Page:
Utah's Liquor Laws
2019 Update-Higher Alcohol Beer in Grocery and Convenience Stores:
On November 1, 2019 Utah alcohol laws were updated once again. This time it was in favor of higher alcohol beer in grocery stores and convenience stores. Previously, Utah law only allowed these locations to sell retail beer with alcohol content up to 4% alcohol by volume. The new law allows for retail beer up to 5% ABV. Beer with higher than 5% ABV will continue to be sold in state-run liquor stores just as it was before.
Over the past several years, Utah has made strides to modernize its liquor laws. Adults of legal age can order and consume beer, wine, and hard liquor at bars, pubs, restaurants and a variety of other establishments throughout the state. In the past, a "private club membership" was required to enter bars. That requirement has been eliminated.
You must be 21 to purchase or consume alcoholic beverages in Utah. Alcoholic beverages (wine, liquor, and beer) are available two ways in Utah: by the drink, or packaged by the bottle.
Mixed drinks and wine may be ordered with food in most restaurants from 11:30 am to 1:00 am, and beer may be ordered from 11:30 am -1:00 am. Patrons may be served at their tables or in waiting areas.
Taverns and beer establishments sell beer from 11:30 am-1 am. This includes a variety of venues: taverns, lounges, cabarets, nightclubs, cafes, bowling centers, golf courses, etc. Beer may be purchased without ordering food and is sold on draft and in bottles and cans. Beer sales "to go" are also allowed, but not in open containers.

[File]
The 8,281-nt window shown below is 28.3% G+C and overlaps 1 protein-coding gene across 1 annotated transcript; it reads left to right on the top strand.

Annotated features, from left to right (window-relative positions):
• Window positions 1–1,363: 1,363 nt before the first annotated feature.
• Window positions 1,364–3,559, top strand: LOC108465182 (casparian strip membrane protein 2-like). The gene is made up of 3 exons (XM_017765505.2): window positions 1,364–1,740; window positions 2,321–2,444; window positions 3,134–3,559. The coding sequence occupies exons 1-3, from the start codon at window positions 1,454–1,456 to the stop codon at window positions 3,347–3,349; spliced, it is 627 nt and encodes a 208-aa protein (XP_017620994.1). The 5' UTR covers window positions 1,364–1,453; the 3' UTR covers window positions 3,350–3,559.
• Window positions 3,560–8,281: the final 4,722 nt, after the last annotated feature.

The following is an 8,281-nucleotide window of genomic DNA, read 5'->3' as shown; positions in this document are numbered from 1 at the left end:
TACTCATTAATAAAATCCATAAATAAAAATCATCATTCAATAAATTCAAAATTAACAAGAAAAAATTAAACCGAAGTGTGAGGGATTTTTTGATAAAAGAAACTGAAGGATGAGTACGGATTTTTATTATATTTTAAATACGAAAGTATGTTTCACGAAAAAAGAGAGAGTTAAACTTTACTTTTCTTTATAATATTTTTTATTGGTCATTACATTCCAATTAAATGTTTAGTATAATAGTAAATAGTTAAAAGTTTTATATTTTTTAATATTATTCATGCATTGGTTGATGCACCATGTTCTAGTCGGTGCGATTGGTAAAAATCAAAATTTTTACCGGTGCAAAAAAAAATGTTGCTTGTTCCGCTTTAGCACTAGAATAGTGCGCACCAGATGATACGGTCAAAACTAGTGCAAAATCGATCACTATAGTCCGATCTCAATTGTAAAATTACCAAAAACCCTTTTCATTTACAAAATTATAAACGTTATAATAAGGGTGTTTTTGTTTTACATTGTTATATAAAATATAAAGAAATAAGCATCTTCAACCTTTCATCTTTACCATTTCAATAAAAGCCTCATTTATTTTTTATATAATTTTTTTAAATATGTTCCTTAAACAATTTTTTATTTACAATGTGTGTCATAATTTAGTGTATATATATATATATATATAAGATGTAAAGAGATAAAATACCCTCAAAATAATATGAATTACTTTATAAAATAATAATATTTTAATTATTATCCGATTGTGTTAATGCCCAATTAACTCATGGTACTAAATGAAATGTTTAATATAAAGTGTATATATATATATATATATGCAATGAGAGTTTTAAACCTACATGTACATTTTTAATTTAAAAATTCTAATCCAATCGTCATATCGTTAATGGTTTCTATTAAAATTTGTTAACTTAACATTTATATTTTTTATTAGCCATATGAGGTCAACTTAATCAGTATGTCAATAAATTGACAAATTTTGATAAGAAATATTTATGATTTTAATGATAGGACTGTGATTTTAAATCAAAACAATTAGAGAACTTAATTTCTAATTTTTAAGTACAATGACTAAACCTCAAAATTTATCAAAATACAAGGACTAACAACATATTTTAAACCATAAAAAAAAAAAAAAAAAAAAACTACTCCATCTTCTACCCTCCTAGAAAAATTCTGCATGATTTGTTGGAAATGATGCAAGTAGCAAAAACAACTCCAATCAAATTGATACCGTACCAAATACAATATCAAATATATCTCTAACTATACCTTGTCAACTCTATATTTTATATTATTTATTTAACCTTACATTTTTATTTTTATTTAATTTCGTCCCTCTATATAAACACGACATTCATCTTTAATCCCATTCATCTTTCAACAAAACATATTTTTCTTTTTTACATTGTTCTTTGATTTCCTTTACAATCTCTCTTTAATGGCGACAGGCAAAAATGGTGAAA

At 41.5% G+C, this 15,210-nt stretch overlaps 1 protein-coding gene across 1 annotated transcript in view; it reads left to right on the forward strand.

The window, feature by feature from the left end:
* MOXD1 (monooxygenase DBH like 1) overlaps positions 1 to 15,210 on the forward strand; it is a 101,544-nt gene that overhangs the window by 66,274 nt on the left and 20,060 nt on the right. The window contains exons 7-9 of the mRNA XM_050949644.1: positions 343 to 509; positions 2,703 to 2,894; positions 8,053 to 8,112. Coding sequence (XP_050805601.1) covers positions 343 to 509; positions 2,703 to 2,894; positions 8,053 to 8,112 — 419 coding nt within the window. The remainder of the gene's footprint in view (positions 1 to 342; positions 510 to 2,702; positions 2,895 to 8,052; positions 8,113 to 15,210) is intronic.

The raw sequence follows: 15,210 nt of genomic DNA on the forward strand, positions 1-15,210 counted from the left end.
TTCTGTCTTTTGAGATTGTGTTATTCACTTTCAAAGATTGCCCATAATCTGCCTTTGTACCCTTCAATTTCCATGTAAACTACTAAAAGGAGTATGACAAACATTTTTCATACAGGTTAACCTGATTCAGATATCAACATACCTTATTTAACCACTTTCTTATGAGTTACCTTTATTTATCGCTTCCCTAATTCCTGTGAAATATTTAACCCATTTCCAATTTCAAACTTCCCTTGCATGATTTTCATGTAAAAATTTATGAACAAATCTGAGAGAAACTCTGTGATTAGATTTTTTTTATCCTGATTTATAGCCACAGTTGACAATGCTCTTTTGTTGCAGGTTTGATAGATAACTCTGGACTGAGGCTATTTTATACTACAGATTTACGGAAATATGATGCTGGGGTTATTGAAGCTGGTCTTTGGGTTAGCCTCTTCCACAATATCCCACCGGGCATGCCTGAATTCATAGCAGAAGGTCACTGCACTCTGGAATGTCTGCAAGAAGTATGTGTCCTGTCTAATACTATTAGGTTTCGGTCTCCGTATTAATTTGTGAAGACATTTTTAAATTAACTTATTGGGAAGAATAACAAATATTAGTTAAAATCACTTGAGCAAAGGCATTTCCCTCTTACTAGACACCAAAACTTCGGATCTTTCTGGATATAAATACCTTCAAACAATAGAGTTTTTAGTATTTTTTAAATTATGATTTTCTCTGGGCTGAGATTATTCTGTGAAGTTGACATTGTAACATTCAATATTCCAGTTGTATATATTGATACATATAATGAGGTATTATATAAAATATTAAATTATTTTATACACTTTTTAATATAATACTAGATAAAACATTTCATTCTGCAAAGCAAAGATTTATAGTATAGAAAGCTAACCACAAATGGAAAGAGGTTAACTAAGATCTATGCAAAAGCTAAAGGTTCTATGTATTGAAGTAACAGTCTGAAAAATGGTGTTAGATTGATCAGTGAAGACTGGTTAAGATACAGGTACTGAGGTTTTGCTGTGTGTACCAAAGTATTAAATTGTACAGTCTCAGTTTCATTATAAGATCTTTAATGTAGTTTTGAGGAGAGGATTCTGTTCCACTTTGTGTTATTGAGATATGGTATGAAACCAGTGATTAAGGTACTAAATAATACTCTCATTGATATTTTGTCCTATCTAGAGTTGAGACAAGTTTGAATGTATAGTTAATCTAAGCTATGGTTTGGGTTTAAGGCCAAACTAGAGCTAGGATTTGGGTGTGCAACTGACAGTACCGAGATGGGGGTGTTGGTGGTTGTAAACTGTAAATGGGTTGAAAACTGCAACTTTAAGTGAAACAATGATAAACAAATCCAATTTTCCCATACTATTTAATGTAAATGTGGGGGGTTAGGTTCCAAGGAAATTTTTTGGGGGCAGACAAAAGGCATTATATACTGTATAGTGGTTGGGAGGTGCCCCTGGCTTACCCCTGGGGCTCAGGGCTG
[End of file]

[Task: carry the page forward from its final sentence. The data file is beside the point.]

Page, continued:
Packaged beer is also available at supermarkets, grocery and convenience stores. The maximum alcohol content is four percent by volume, or 3.2 percent by weight for beer sold in taverns, beer establishments, and stores.
Packaged liquor, wine, and heavy beer "to go" are sold at state liquor stores throughout Utah. Additionally, some of the finest wines in the world are sold at three wine stores in Salt Lake City. State liquor stores accept cash, check, and credit cards, and are closed on Sundays and holidays.
Other package agencies are often located in hotels and resorts for customer convenience. Many hotels and resorts offer alcoholic beverages via room service.
Acceptable forms of identification include a valid passport, a valid U.S. driver's license or military identification card with a date of birth and a photo, or an official U.S. state-issued identification card.
Utah's Smoking Laws
As in most states, Utah's Indoor Clean Air Act prohibits smoking in areas where the general public has regular access.
Many Utah Lodging facilities have smoking rooms available and the Salt Lake International Airport has designated smoking areas in the respective terminals. When in doubt about whether or not to light up, it is probably best to ask about the location's policy.